Centrally administered State-owned enterprises (SOEs) enjoyed growth momentum in the first quarter thanks to government reforms and a domestic economic rebound, officials said on Thursday.
Centrally administered SOEs' revenue surged 19.2 percent year-on-year to 6 trillion yuan (1.5 million), while net profits reached 226.42 billion yuan, up 26.5 percent year-on-year, according to a statement on the website of the State-owned Assets Supervision and Administration Commission (SASAC) on Thursday.
Among the 102 centrally administered SOEs, 91 achieved revenue gains, with 54 recording growth of more than 10 percent, the statement noted.
Traditional industries such as petroleum, steel, non-ferrous metals and coal are picking up, while advanced manufacturing, medical and services have been rising steadily, "becoming the two major engines driving the country's economic growth," Shen Ying, the chief accountant of the SASAC, told a press briefing on Thursday.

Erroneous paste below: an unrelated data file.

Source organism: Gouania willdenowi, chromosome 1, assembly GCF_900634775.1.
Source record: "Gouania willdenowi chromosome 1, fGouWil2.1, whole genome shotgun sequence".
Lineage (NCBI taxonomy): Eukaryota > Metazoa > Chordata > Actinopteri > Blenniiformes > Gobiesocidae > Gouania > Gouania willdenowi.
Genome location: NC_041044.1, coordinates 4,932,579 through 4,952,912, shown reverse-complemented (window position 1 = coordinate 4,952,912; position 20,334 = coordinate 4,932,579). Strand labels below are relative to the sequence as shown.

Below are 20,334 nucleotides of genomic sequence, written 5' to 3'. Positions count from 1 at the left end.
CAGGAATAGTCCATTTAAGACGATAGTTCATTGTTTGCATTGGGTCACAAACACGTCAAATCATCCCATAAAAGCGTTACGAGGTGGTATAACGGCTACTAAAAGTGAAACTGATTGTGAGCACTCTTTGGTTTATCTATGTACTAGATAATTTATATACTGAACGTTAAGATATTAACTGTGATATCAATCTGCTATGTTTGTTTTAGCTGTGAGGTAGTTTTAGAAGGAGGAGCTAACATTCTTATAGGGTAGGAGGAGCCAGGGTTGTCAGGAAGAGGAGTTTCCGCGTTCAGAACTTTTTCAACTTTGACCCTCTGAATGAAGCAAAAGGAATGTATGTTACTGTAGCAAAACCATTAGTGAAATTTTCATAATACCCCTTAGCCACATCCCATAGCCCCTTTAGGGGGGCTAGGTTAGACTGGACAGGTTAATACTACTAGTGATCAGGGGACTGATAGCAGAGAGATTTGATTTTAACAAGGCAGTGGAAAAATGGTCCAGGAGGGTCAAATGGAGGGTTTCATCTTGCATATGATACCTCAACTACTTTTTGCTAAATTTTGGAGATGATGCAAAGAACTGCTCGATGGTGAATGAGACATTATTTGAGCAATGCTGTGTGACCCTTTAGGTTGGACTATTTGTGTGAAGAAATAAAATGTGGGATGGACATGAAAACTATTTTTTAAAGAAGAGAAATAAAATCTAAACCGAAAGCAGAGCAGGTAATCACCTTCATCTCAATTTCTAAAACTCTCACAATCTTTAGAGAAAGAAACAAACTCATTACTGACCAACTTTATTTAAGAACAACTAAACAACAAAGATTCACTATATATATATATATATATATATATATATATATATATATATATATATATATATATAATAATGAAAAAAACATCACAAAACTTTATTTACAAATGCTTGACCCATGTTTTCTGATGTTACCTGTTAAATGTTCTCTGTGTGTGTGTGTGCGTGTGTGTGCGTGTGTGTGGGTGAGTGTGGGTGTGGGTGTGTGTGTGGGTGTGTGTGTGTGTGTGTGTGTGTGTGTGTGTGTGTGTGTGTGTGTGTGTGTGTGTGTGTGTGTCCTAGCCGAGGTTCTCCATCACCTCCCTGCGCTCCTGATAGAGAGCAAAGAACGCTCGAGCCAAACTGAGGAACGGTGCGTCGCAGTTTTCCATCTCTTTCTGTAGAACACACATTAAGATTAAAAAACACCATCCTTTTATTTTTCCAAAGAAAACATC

The revenue figures indicate that the central government's move to reduce costs and improve efficiency has "taken effect" and China's economic environment is "stabilizing and recovering," Shen said.
"An increasing number of centrally administrated SOEs have expanded their business overseas, boosting their ability to operate according to international standards," Shen said.
But difficulties persist, such as high debt-to-asset ratios and "zombie enterprises," expert warned.
SOEs such as China Electronics, China National Building Material Group and Ansteel have signed debt-to-equity swaps with banks and financial institutions to alleviate their debt burdens, according to the statement.
Shen said that the next focus of the government's work is to complete the disposal of 3 million "zombie companies" and subsidies of SOEs and accelerate the strategic merger of centrally administered SOEs.